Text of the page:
They just got a different tool to use than we do: They kill innocent lives to achieve objectives. That's what they do. And they're good. They get on the TV screens and they get people to ask questions about, well, you know, this, that or the other. I mean, they're able to kind of say to people: Don't come and bother us, because we will kill you. Bush - Joint News Conference with Blair - 28 July '06

Thursday, September 22, 2005

Karzai grabs a tiger by the tail

asiatimes: Afghan President Hamid Karzai has commandeered the political debate in his country just as important issues are poised to come to the forefront concerning the country's political setup and constitutional processes following the parliamentary and provincial council elections of September 18.

Karzai has seized the three-week interlude before the outcome of the elections will be known for channeling the political debate. But is it feasible to ignore the warning signs regarding Afghanistan's highly uncertain political future?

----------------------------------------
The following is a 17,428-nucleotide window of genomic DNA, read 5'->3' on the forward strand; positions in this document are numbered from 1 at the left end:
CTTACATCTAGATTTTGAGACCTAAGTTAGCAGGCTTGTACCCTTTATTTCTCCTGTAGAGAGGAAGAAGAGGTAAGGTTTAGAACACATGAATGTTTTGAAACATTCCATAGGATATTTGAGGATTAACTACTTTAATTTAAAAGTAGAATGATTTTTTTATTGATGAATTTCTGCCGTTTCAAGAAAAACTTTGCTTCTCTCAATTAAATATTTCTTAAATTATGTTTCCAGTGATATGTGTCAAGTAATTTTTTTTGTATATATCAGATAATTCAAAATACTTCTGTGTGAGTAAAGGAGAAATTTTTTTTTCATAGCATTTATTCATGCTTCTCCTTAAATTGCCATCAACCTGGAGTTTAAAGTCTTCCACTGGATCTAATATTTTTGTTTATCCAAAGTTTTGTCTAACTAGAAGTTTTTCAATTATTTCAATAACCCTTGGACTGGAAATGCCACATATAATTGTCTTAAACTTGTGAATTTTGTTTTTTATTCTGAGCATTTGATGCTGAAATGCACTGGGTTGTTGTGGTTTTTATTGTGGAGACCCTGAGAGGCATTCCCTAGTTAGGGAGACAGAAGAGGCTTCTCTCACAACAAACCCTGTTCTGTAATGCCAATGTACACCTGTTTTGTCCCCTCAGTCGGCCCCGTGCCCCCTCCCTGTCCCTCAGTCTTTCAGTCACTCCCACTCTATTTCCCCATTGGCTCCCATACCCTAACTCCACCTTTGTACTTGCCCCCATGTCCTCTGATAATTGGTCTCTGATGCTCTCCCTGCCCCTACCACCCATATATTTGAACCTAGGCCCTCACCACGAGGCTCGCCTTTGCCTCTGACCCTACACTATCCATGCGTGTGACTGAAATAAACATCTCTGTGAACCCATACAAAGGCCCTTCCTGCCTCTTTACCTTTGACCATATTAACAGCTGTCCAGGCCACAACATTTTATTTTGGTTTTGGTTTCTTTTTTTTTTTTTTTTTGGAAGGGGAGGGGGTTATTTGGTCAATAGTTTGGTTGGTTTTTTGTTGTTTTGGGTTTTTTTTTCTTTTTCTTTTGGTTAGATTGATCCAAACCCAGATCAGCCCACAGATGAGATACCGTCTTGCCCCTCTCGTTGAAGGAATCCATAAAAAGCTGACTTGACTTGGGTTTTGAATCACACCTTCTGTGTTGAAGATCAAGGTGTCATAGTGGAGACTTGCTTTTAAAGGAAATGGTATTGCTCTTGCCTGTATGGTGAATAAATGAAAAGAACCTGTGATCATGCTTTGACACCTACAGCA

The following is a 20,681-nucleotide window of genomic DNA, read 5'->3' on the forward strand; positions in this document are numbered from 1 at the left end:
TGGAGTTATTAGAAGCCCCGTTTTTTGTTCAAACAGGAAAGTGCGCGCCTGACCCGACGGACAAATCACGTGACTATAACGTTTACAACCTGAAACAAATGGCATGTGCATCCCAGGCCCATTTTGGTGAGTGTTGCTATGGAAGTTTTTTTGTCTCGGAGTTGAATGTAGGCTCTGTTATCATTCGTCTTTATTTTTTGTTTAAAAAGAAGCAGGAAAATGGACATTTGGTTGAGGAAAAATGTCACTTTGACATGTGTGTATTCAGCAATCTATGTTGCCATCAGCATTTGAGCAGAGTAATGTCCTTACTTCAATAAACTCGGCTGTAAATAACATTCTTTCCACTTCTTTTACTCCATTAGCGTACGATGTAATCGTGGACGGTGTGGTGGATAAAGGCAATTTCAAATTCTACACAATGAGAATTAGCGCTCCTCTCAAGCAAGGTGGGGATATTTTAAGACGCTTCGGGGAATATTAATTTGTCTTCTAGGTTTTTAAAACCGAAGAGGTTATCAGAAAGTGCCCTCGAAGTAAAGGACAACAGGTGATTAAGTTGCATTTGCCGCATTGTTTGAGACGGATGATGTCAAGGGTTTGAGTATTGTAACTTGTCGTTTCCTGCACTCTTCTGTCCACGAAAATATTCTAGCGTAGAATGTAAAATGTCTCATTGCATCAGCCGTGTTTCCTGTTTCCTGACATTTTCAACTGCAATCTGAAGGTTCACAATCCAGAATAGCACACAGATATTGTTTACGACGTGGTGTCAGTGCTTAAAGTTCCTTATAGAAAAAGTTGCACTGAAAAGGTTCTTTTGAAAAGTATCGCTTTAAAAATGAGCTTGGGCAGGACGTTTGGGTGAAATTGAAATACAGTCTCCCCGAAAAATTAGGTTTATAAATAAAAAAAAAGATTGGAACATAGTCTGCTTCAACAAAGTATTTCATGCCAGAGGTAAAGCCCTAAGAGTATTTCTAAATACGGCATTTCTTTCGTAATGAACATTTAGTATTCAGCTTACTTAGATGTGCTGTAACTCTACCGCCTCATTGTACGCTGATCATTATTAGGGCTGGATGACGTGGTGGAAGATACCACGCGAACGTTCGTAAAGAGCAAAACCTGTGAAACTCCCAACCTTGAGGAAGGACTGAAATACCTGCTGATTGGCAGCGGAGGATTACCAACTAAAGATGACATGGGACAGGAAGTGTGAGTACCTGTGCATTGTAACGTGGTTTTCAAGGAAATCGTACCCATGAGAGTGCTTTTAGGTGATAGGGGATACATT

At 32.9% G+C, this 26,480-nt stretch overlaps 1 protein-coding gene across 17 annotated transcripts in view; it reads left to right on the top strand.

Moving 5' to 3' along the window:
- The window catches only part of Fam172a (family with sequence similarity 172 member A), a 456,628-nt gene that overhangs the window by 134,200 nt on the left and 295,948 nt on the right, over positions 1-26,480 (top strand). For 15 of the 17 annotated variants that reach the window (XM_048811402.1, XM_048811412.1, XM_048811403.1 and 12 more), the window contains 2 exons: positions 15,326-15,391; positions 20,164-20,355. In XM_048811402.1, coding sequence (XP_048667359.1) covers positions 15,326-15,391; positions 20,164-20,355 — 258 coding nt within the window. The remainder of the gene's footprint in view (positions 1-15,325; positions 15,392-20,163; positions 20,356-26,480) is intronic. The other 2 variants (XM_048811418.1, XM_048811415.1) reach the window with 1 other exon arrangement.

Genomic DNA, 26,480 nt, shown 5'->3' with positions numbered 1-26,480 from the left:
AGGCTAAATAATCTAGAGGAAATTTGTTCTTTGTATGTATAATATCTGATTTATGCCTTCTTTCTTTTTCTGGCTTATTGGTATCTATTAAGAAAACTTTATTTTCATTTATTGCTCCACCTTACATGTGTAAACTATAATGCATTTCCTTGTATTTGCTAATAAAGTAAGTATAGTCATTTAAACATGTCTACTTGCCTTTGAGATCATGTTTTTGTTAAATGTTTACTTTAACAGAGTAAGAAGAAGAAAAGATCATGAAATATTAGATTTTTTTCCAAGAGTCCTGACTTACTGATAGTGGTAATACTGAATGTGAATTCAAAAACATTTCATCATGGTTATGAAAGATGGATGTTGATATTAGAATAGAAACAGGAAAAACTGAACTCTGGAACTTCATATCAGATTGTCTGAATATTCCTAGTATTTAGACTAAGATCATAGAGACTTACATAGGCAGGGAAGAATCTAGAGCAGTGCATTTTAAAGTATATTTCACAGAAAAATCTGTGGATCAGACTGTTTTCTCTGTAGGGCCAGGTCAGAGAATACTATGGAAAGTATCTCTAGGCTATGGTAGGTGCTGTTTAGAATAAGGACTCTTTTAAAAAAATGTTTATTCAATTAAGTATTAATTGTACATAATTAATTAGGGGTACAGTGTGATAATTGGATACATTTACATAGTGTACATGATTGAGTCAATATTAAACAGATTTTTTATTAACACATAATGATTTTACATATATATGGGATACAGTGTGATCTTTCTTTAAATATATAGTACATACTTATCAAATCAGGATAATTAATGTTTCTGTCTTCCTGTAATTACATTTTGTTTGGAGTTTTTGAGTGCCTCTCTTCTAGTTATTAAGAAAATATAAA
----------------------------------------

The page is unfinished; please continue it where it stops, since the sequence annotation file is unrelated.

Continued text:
Ostensibly, Karzai has become a dissenter sniping at the US-led "war on terror" in Afghanistan. Surely, that is big-time news. He told the international media in Kabul on Tuesday, "The nature of the war on terror in Afghanistan has now changed to a point that I don't think there is a big need for military activity anymore." Specifically, he said, "The use of air power is something that may not be very effective now." And he added, "No coalition forces should go to Afghan homes without the authorization of the Afghan government."

Karzai has justified his call for a change in approach on the part of the US-led coalition forces on the grounds that "Afghanistan now has a constitution, a president, a parliament and a nation fully participating in its destiny," and secondly, "We do not think there is a serious terrorism challenge emanating in Afghanistan."

In an apparent reference to Pakistan's continued support of the Taliban, Karzai also counseled the US military that henceforth it should focus on cutting off the flow of militants by concentrating "on where the terrorists are trained, on their bases, on the supply to them, on the money coming to them". The largely peaceful conduct of last week's elections itself held, in Karzai's estimation, the "proof" that al-Qaeda had been conclusively defeated in Afghanistan. Read more